Domino is a family of games played with a set of small rectangular blocks. Each block has a blank or numbered side, and the other two sides are marked by dots resembling those on dice. The number of dots on each face is used to determine the value of the domino when it falls. The most common domino sets consist of 28 tiles, although variations in game rules allow for the use of different size sets.
In most games, the player who can play the domino with the highest total pips counts wins. If a player cannot make a play, they “knock” or rap the table and pass the turn to the next player. Occasionally, the game reaches a point where no players can proceed; in these cases the winner is the partner whose combined total of all spots on their remaining dominoes is least.
Some people create domino art by arranging the tiles into straight or curved lines, grids that form pictures when they fall, and 3D structures like towers and pyramids. This can be a great way to relieve boredom or stress, and it also makes a beautiful display. However, before creating your own domino art, it’s important to understand the basic principles of how the tiles work together.
A physicist from the University of Toronto explains that when a domino is standing upright, it has potential energy based on its position. When the domino is knocked over, much of this energy is converted to kinetic energy as the other dominoes fall and cause additional dominoes to topple. This process continues in an arithmetical fashion until the entire line of dominoes has fallen.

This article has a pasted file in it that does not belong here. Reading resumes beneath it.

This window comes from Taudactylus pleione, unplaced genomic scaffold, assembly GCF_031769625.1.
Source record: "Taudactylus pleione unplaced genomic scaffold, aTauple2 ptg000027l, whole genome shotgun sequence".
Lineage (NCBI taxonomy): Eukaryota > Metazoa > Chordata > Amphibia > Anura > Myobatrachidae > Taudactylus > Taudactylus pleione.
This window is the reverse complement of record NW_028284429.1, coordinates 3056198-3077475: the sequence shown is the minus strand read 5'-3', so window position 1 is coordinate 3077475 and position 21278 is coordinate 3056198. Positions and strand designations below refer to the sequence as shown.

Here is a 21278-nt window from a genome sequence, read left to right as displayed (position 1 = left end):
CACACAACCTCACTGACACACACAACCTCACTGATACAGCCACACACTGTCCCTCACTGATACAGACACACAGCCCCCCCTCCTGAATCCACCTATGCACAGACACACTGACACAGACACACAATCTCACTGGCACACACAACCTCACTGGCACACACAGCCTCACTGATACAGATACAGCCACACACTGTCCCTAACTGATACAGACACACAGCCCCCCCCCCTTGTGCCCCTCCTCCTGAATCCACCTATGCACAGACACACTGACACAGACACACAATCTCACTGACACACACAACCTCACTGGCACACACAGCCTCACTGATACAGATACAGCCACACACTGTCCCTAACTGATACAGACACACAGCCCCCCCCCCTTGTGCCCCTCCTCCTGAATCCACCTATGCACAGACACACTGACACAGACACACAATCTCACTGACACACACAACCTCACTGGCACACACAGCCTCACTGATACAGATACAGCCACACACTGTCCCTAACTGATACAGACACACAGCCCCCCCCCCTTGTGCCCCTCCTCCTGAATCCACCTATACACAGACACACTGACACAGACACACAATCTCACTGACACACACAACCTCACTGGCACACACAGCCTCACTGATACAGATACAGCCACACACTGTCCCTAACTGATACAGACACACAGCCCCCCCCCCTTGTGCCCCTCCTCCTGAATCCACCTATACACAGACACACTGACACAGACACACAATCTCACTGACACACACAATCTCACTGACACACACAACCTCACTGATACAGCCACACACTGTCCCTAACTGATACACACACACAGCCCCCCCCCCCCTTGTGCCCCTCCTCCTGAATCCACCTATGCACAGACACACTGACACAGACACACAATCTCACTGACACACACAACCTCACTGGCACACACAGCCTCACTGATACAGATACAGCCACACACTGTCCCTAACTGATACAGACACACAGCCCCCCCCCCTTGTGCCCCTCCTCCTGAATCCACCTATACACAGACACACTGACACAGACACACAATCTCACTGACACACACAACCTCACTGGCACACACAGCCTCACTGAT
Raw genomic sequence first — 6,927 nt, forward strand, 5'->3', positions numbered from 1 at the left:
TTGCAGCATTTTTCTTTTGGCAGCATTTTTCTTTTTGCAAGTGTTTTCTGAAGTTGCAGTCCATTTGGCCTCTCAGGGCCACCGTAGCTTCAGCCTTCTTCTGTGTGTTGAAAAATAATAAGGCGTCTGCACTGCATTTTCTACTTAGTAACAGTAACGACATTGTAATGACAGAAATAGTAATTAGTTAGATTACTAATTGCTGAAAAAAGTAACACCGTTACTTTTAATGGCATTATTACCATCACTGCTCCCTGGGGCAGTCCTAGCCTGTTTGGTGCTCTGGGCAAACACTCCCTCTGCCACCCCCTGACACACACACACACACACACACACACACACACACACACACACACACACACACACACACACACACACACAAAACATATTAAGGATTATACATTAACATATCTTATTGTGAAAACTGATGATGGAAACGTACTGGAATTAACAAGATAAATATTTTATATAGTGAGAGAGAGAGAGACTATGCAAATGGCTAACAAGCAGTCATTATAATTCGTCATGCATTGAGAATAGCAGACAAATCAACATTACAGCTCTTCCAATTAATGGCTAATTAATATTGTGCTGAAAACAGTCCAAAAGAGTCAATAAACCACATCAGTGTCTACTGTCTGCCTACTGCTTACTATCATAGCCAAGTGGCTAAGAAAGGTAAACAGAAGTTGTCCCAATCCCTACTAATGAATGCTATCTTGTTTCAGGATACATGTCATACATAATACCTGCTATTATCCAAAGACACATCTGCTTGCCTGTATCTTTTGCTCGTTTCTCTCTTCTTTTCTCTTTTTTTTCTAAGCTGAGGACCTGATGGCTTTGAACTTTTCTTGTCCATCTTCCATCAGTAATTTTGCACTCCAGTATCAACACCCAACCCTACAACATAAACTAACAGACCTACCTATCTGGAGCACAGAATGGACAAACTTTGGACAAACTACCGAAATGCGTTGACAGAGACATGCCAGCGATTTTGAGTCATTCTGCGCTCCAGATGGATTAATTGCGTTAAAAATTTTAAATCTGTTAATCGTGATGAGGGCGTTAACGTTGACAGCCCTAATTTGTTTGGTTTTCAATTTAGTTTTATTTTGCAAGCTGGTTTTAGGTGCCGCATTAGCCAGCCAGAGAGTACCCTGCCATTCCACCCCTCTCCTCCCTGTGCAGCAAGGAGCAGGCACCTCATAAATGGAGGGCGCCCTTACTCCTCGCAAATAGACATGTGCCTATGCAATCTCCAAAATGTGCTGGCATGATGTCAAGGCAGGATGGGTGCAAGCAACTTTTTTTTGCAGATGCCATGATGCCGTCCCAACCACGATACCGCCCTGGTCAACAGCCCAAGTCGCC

The most popular domino games are based on blocking and scoring, but there are many other variants which can be played. Some are adaptations of card games, and some were once popular as a means of circumventing religious prohibitions against playing cards. Some games are of a very different nature, and are played with only one domino at a time.
Although the games shown on this site are generally played with a standard domino set, some games are played with a double-nine or double-twelve set. A double-nine set, for example, has 91 tiles instead of the usual 28. When playing a game with a larger set, the number of tiles in a player’s hand will be correspondingly higher.
In some games, the dominoes are shuffled before each player draws his or her hand. If a player draws more tiles for his or her hand than are permitted by the rules of the game, this is known as an overdraw. The excess tiles must then be drawn back into the stock and reshuffled before the player can continue playing. In addition, some games require that the tiles in a player’s hand be played before the game can continue. In these cases, only the player’s allowed number of tiles may be drawn from the stock.